McCullin - DVD Review

''In his darkroom he is finally alone', begins Carol Ann Duffy's famous War Photographer poem. There's a sense the same is sometimes true of the person being studied here.'

Not a documentary that will win awards for its innovative style, McCullin remains a sterling example of how a point-and-shoot, talking heads approach can still be a perfectly acceptable way of bringing a topic to the screen. In this case, that topic is Don McCullin, a photographer noted for his work during armed conflicts the world over and for his incredibly intense persona, on show here in the many head shot interviews.

McCullin is clearly a man with a world view and directors David and Jacqui Morris attempt to draw this out during their interviews with him, supplemented by one or two former colleagues and many of his images, reproduced on screen. Their greatest success is in examining the quite obvious tension between his generally passive, liberal, personality and the fact that he makes his living selling, often, photographs of death. There's no real answer here to the rights and wrongs of that, but clearly it is a question that has vexed McCullin previously and which he continues to aspire to answer. He is bullish about some of the things he has done to help aside from taking photographs in war zones but he also clearly recognises that there is a tension present in his work. 'In his darkroom he is finally alone', begins Carol Ann Duffy's famous War Photographer poem. There's a sense the same is sometimes true of the person being studied here.

Whilst there is a lot then, about how McCullin sees himself and his work, if there's a major problem with McCullin, the film, it's that we hear remarkably little feedback from others about what the man himself does and how he does it. Former Times editor, Sir Harold Evans, who was essentially ousted when Rupert Murdoch purchased the paper, has some kind words and a smattering of analysis, but beyond him there is little of note and very few pieces of close analysis of McCullin's artistic style. If McCullin's photographs are a deep pictorial analysis of tortured souls in dangerous places, then it is a shame that the film portrait of himself is only surface level.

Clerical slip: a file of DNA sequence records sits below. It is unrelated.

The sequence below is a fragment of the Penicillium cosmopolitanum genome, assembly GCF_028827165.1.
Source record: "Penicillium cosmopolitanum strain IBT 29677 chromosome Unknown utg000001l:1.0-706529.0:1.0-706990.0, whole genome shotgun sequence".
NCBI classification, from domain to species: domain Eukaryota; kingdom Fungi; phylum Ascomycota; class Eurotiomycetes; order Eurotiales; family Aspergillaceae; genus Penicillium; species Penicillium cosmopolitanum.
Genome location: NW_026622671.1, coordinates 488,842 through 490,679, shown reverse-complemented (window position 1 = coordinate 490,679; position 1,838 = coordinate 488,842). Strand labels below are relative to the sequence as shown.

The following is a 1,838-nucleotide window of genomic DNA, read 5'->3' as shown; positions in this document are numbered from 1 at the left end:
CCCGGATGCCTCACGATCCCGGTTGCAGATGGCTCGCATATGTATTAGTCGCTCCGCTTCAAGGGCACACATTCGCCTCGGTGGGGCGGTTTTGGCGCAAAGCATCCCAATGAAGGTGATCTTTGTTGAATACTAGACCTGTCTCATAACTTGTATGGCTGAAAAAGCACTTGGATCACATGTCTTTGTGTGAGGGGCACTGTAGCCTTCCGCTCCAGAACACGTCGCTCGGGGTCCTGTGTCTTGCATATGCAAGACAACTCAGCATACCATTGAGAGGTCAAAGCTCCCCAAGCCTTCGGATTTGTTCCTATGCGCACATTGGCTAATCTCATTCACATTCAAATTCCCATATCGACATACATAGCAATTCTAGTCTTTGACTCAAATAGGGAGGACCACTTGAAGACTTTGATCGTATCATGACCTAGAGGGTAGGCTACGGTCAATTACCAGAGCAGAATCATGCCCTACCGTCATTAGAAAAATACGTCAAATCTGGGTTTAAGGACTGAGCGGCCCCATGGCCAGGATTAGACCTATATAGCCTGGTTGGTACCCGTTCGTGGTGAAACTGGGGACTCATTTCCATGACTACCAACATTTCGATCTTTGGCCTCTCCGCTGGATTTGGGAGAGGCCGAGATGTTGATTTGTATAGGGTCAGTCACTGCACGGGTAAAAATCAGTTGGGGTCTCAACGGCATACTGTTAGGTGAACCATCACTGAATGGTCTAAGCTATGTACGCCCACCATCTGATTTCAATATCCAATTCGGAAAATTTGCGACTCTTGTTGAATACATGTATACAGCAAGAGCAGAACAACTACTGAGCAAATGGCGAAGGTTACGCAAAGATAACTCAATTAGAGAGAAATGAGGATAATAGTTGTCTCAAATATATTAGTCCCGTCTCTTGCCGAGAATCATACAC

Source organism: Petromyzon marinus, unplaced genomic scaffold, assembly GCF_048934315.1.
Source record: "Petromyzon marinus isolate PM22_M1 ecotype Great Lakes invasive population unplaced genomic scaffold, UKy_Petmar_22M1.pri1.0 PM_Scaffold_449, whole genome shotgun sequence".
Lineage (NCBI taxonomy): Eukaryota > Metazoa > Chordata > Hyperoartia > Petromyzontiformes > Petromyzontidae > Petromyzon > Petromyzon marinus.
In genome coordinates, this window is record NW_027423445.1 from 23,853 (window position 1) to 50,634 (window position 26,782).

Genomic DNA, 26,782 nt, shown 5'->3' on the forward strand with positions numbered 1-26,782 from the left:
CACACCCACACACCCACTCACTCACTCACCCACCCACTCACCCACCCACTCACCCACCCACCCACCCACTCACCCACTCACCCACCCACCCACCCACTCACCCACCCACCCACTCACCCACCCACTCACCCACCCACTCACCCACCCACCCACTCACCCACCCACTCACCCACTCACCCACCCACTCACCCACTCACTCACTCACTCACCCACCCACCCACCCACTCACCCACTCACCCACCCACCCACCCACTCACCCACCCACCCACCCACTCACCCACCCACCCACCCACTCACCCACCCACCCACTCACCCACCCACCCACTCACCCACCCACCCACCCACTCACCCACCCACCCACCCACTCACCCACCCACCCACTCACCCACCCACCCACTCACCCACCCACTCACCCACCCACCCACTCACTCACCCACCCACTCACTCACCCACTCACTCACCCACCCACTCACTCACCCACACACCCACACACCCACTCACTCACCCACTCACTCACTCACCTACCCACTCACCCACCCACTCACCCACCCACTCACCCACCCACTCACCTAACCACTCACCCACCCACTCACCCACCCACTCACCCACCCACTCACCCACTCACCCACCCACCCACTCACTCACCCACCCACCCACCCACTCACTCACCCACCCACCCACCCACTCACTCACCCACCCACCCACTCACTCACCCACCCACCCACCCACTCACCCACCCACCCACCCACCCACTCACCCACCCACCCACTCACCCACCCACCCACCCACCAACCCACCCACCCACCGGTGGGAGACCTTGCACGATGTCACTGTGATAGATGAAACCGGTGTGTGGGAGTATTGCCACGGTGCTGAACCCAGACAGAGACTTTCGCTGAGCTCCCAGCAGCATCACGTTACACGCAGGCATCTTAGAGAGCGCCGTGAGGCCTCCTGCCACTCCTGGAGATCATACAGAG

What the film does have in terms of a deeper view is certainly something to say about humanity and our appetite for destruction and its description. Sir Harold describes McCullin as having an awareness of 'the futility of it' and certainly that rings true. But isn't there something of that in all of us, when we absorb the information and images people like Don McCullin present to us on a near-daily basis? The fact that he has been doing the most depressing of jobs near constantly since 1959 speaks volumes.





By Sam Turner. Sam is editor of Film Intel, and can usually be found behind a keyboard with a cup of tea. He likes entertaining films and dislikes the other kind. He's on , Twitter and several places even he doesn't yet know about.

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